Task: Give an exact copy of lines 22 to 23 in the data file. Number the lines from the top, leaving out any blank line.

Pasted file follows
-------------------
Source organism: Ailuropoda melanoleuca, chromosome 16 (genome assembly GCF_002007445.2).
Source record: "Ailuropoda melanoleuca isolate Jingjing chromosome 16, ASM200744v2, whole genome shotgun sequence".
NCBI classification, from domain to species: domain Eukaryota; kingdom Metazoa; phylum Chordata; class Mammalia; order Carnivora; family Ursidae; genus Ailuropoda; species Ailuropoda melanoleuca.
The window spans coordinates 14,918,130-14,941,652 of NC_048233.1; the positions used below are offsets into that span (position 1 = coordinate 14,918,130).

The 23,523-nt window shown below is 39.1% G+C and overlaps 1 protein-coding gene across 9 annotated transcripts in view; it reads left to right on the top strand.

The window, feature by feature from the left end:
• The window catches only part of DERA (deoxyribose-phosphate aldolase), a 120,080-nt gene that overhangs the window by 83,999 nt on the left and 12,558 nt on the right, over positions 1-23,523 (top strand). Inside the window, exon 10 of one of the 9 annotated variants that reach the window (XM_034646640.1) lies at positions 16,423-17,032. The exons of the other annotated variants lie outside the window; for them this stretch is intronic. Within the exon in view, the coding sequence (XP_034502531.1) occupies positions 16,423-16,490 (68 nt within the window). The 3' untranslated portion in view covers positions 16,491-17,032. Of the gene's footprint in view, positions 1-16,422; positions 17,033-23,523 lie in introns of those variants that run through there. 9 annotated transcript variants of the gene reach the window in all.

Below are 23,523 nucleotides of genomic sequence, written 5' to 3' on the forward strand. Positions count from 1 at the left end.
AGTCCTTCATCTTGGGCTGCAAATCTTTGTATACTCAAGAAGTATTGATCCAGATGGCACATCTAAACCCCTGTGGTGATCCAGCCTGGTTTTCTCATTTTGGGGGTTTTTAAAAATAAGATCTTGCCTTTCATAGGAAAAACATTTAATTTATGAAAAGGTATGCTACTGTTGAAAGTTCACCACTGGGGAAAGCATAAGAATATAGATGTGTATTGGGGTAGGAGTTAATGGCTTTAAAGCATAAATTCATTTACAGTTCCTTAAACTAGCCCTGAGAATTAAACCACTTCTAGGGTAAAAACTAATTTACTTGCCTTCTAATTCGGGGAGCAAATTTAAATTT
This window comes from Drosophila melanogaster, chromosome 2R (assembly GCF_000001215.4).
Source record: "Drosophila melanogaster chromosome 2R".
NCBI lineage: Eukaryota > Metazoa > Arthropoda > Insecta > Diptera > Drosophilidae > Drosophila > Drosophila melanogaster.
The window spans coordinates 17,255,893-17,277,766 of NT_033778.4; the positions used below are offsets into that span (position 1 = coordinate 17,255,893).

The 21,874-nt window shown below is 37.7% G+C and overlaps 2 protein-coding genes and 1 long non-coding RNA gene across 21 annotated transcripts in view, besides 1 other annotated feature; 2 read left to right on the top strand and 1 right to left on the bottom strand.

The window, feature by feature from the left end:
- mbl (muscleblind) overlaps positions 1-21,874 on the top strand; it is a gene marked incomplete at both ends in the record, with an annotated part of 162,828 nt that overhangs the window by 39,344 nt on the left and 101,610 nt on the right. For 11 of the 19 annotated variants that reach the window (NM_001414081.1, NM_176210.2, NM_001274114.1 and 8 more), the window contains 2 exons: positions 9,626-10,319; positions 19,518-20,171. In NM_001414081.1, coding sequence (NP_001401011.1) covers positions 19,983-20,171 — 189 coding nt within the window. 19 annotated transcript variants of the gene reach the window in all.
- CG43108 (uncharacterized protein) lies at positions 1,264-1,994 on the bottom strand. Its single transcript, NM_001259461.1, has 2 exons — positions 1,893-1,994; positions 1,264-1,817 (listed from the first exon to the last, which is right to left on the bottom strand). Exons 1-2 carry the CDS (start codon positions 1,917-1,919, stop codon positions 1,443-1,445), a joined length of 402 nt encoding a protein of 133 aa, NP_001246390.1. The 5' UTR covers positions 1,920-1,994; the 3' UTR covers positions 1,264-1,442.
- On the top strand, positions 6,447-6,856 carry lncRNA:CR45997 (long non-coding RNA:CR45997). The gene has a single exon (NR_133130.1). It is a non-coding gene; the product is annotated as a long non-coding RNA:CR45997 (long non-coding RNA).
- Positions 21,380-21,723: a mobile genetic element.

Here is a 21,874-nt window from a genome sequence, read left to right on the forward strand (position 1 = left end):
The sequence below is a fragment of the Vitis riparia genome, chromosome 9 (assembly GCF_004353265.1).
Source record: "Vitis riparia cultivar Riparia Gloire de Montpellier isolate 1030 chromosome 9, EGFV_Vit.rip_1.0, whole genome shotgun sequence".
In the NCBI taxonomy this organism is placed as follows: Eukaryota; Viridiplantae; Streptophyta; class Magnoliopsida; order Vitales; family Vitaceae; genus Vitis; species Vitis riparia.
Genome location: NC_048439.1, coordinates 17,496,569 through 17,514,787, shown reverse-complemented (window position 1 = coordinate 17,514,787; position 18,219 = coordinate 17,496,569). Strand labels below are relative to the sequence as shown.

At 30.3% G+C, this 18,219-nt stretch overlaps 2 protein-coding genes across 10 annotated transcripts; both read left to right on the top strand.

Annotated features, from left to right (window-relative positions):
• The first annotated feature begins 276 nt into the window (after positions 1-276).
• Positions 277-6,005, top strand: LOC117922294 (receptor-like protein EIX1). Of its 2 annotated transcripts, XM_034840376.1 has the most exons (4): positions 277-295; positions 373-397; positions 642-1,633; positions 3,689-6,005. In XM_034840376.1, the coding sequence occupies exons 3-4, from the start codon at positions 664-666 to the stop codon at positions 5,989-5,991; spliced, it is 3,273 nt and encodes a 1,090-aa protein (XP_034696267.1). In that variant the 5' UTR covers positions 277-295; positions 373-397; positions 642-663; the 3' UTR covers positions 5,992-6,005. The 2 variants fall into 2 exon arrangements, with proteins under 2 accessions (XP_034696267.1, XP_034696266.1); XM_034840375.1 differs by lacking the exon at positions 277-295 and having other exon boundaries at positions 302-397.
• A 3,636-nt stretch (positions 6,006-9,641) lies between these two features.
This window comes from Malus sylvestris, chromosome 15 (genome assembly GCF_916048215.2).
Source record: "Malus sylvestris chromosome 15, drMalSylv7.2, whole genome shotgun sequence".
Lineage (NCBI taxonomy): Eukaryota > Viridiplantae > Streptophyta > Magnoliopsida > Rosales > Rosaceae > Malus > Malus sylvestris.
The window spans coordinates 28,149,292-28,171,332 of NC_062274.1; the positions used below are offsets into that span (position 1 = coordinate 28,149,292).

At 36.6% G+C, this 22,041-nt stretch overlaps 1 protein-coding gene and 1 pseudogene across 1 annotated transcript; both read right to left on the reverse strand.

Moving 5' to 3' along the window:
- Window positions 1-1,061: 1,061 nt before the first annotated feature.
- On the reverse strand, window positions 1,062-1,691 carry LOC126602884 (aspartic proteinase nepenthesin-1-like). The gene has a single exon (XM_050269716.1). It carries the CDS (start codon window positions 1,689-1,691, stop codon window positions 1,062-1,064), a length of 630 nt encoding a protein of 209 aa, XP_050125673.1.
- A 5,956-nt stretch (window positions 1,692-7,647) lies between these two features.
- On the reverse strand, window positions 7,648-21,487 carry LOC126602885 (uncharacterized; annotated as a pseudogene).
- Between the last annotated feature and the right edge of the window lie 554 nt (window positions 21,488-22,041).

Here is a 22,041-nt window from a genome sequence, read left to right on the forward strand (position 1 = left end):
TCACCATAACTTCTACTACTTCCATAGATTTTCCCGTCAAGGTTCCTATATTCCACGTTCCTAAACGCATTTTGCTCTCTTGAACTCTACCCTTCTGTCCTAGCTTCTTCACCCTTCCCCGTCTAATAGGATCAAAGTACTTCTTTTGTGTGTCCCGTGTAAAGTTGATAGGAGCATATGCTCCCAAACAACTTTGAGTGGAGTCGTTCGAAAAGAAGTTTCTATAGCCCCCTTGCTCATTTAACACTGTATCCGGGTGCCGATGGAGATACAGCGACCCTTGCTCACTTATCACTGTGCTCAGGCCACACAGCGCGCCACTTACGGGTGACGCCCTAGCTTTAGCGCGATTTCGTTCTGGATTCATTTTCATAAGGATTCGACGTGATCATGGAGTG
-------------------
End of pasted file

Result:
Source record: "Vitis riparia cultivar Riparia Gloire de Montpellier isolate 1030 chromosome 9, EGFV_Vit.rip_1.0, whole genome shotgun sequence".
In the NCBI taxonomy this organism is placed as follows: Eukaryota; Viridiplantae; Streptophyta; class Magnoliopsida; order Vitales; family Vitaceae; genus Vitis; species Vitis riparia.